And Ive found out that many of my grandmothers brothers went back and fought with the English in the Boer war and the ww1

Fond regards
Annette

DIZZI

DIZZI Report 3 Dec 2010 01:58

HI
MIND ME BUTTING IN

I HAVE BEEN HELPING TWO SISTERS DO THEIR TREE I MET THEM
A FEW MONTHS AGO,THEY HAD SPENT 12 YEARS SEARCHING FOR
THEIR GGRANDAD,I HELPED FIND HIM,
SINCE THEN THEY NOW HAVE CONTACT WITH FAMILY IN NZ
WHERE AN 88 YEAR OLD LADY HAS GAINED MORE RELATIVES
THAN SHE COULD EVER DREAM OF AND IS SO HAPPY
SHE NOW HAS SOMETHING TO LEAVE HER FAMILY
A
HISTORY

moonbi

moonbi Report 3 Dec 2010 02:40

Dizzi
No your not butting in; your contributing to the thread.
Nice to meet you, and well done connecting to the islands down under.

A family History is a fine thing to leave as an inheritance.

AnninGlos

AnninGlos Report 3 Dec 2010 10:51

Of vourse you are not butting in Dizzi. Well done for that and I am sure you enjoyed helping.
Annette, it is so difficult to make friends when you are retired isn't it? Never mind we are all friends on here.

Julia

Julia Report 3 Dec 2010 11:30

Sparkling Ann, good morning. You are so right, it is more difficult to make friends when you are retired. Even more so if you do not get out much. Although I am able to get out, the occasions are becoming few and far between, unless it is the doctors or hospital, or so it seems
I have come to rely on the boards more and more for company, even to read threads that are not particularly of interest to me personally.
There must be many more people in this position, and just to 'talk' to somebody, must be a boon for them.
We must all keep on 'talking' to others.
Take Care
Julia in Derbyshire

Island

Island Report 3 Dec 2010 11:53

I'm surprised you have time to go out Juiia, what with all that pickling and miles of knitting you do LOL and then there's the home fires to be kept burning for Young Master Piers. LOL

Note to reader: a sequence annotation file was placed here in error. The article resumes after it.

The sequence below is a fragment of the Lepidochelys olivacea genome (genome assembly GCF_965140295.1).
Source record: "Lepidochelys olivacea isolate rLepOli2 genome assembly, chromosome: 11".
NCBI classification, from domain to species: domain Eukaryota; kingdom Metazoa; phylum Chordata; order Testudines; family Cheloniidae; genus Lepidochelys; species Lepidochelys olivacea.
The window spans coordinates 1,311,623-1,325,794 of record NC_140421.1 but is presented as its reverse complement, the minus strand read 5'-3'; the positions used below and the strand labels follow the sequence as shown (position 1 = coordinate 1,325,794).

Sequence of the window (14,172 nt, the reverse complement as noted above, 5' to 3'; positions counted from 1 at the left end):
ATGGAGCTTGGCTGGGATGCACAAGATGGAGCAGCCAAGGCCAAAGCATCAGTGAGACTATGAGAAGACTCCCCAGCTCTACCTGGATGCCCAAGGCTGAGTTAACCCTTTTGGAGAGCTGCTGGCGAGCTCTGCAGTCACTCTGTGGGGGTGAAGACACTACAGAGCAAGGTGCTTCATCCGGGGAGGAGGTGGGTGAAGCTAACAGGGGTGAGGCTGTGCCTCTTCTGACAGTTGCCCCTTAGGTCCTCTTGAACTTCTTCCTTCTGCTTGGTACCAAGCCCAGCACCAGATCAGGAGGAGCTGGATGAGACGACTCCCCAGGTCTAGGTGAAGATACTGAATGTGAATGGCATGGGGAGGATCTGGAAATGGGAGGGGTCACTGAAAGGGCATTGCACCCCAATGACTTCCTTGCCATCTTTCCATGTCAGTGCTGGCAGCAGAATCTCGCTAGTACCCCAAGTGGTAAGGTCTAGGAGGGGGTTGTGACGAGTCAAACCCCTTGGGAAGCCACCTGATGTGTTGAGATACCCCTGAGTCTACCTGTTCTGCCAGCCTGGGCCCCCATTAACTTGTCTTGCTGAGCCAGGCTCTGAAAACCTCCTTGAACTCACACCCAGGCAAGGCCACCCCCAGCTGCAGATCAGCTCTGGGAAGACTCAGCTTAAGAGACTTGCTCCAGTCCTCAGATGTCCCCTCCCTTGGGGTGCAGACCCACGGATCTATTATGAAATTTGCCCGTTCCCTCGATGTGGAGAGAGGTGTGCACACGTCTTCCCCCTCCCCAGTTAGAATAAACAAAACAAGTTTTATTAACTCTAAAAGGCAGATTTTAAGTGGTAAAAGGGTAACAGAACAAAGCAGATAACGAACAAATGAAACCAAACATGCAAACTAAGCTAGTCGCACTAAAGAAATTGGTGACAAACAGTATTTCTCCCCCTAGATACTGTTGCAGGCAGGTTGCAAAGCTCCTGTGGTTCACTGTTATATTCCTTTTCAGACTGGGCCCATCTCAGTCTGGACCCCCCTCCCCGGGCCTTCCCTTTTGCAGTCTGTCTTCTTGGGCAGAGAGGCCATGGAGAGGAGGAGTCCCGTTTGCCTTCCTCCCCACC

Have you finished your cancan scarfe? I looked in our nearest wool supplier - a dept store - and they don't have it so I'll have to go further afield.

Hope you're warm as toast. It's too cold to hang about in pc corner here but I'll look in again later.

Julia

Julia Report 3 Dec 2010 12:21

LOL Island, you always make me laugh, just as it should be.
Yes, I am keeping the home fires burning for Young Master Piers, the little whipper snapper. Hewed a tree yesterday, so it will take me through until he sails back to these shores from foreign parts, at the end of January.
I do not think the wool is easy to come by, our wool shop has to order it from Germany, so perhaps it is not kept in stock. My scarf has long been finished, just waiting for the snow to clear then I can go out and wear it.
Working on another Aran and a short sleaved jumper at the mo.LOLOL
Take Good Care
Julia in Derbyshire

Jean (Monmouth)

Jean (Monmouth) Report 3 Dec 2010 19:17

I thought I had friends in this street, but since I have not been well enough to take myself on a walk to visit, I have not seen one, and thats a few months now. One who cannot walk this far rings me every day to see how i am, others only ring me when they are poorly or want OH to do something for them. Even my sister who lives opposite cant be bothered, but expects me to go there and questions why I havent. I wonder sometimes if I am just not likeable. Then I come on here and get cheered up and can talk to people with good minds who are interesting and knowledgeable, so please keep posting.

LindainBerkshire1736004

LindainBerkshire1736004 Report 3 Dec 2010 19:39

Jean sorry to read of how others are around you, especially your sister. Why are family sometimes so cruel.
Many people locally are more mobile than me(they drive) so it is usually in the summer months we see people when in the front garden working on the garden.
Though I have seen many people walking since the snow came down.
But I have been cooped up indoors caring for a child who has chickenpox. Think we might even miss the childrens christmas party on Monday. Wonder if we will be noticed for our absence?
There are many on here who ask of each other if they haven't posted for a day or two.
We do explore many subjects not just the genealogy too.
I love reading about the carfts others do and realise my crafting needs for the children does carry on to others with scrapbooking and card making. Mine needs are for cross stitch and knitting.

Have a nice evening and keep warm everyone

Linda :o) XxX